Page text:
Thursday 3 March 2011

First collections; and form in contemporary American poetry

Rob Mackenzie recently posted on his blog this excellent passage from WN Herbert, on first collections.  Originally from last autumn’s Poetry London, so it’s now been recycled twice.  And deserves to be so many more times.  It’s the kind of thing you read, think about and measure yourself against.  And then re-read, a few weeks later, which is what I’ve just done. 


I’m reading a book by the US academic and poet Linda Gregerson, called Negative Capability.  It’s got some interesting insights into contemporary American poetry, and more widely, especially in the introduction where she talks about form. 

First, the title took me back to that passage in Keats’ letters; apologies if you know it by heart, but it can never be quoted too often: 

.. Negative Capability, that is when man is capable of being in uncertainties, Mysteries, doubts, without any irritable reaching after fact & reason…

From a letter to George and Thomas Keats, 21 Dec 1817.

Anyway, Gregerson considers negative capability, and Keats’ rejection of poetry ‘that has a palpable design on us’, in relation to her subject.  She comments that

This palpable design has modulated, I would argue, into one of the great semantic and tonal resources of contemporary American poetry, most palpably when it stages its own undoing… [It] may not be long on fact and reason of the sort Keats had in mind, but it is filled with irritable reaching. 

And goes on to talk about form.  I’m quoting this at length because I think it’s interesting, and relevant to the reading and writing of any contemporary poetry.

Negative Capability: Contemporary American Poetry (Poets on Poetry)Form in the strong sense is not ‘received’; it is invented.  Form is not the dead hand but the living measure of tradition.  And, despite recurrent accusations [she fingers the Brits; this was in 2001, would she do so now?], form has not gone missing from American poetry.. Form has modulated in multiple, and often extravagant, directions, but the formal imperative of most consequence in contemporary American poetry has a single, recognisable center: one must learn something new in the course of writing a poem.  That is to say, the medium itself must be mined for its insights, the language used in all its material reality as an instrument for inquiry.  To report in a poem on what one has learned or felt elsewhere, to paraphrase some other mode of being, to end where one began: these are the hallmarks of formal insufficiency.  One enters a poem to be changed.  These strictures are hard to adhere to; they may be hard to distinguish from nearly plausible imitations.  But even traditional templates may be reinhabited as though they were strange and new...  Rhyme and rhythm, diction and voice, the image made to work as argument, argument made to work as pacing or dynamic, the modulated tensions between one phrasal unit and another – all are the elements of form, and all may be used as ways of putting the question.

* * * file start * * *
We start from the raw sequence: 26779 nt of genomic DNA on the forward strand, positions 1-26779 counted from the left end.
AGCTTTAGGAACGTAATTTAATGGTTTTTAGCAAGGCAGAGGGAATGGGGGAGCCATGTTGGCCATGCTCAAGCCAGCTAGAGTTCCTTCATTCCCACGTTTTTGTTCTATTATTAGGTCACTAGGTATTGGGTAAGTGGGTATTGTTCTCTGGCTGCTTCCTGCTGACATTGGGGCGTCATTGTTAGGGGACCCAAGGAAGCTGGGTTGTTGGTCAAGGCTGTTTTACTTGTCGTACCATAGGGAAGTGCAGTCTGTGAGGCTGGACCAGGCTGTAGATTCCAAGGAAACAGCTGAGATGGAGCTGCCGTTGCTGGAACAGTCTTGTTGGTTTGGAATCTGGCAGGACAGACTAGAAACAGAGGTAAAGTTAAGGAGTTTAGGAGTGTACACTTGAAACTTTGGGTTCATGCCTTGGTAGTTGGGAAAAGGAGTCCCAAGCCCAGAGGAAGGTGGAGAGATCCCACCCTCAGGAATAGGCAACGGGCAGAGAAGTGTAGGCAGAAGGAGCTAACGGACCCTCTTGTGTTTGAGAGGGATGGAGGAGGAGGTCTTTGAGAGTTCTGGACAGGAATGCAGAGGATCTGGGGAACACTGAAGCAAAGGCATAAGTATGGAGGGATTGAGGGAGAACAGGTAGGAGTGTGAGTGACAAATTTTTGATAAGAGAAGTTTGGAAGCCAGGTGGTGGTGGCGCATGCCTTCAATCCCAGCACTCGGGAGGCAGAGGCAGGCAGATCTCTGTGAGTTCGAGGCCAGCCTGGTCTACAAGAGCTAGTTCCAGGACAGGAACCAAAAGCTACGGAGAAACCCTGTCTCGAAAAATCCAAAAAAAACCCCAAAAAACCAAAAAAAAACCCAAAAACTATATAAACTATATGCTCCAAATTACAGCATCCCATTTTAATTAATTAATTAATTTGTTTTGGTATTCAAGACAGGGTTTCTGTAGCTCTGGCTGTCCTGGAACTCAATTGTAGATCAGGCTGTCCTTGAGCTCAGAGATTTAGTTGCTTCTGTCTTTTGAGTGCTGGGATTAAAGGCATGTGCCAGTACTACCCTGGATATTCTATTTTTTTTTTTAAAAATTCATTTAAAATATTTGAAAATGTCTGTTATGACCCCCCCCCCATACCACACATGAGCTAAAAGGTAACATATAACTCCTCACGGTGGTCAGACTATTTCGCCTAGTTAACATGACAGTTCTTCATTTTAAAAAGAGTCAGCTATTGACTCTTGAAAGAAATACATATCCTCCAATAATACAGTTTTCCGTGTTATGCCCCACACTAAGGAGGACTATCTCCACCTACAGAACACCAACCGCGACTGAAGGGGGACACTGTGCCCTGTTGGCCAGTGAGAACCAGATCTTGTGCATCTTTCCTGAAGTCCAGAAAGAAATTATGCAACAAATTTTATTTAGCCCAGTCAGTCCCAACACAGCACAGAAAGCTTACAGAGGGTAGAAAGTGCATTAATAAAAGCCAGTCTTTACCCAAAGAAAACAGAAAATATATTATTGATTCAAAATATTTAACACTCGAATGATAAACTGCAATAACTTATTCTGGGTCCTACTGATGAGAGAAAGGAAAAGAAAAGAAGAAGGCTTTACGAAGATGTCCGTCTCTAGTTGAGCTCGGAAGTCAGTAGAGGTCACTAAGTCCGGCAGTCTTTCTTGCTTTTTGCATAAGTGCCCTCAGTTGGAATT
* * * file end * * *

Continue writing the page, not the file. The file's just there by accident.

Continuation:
I’ll add the examples she gives, as they help make sense of the argument and some are interesting descriptions in themselves:

William Meredith’s ‘reinvention of the sonnet’
Gjertrud Schnackenberg’s ‘reenchantment of rhyme’.  
‘Multiple pitches of diction and voice’: in the ‘talking lines of James Schuyler and CK Williams, the ‘fierce vernaculars’ of Muriel Rukeyser and Philip Levine, Heather McHugh’s ‘back-talk’ and John Ashbery’s ‘urban riff’. 
‘Governing logic’ of image in Jane Kenyon, Mark Strand. 
‘The momentums of argument may be used with as much detachment, and as deftly, as if they were anapests and tetrameters: see Louise Glück.’
‘Contours of syntax and line’ generating subtle music: Glück again.

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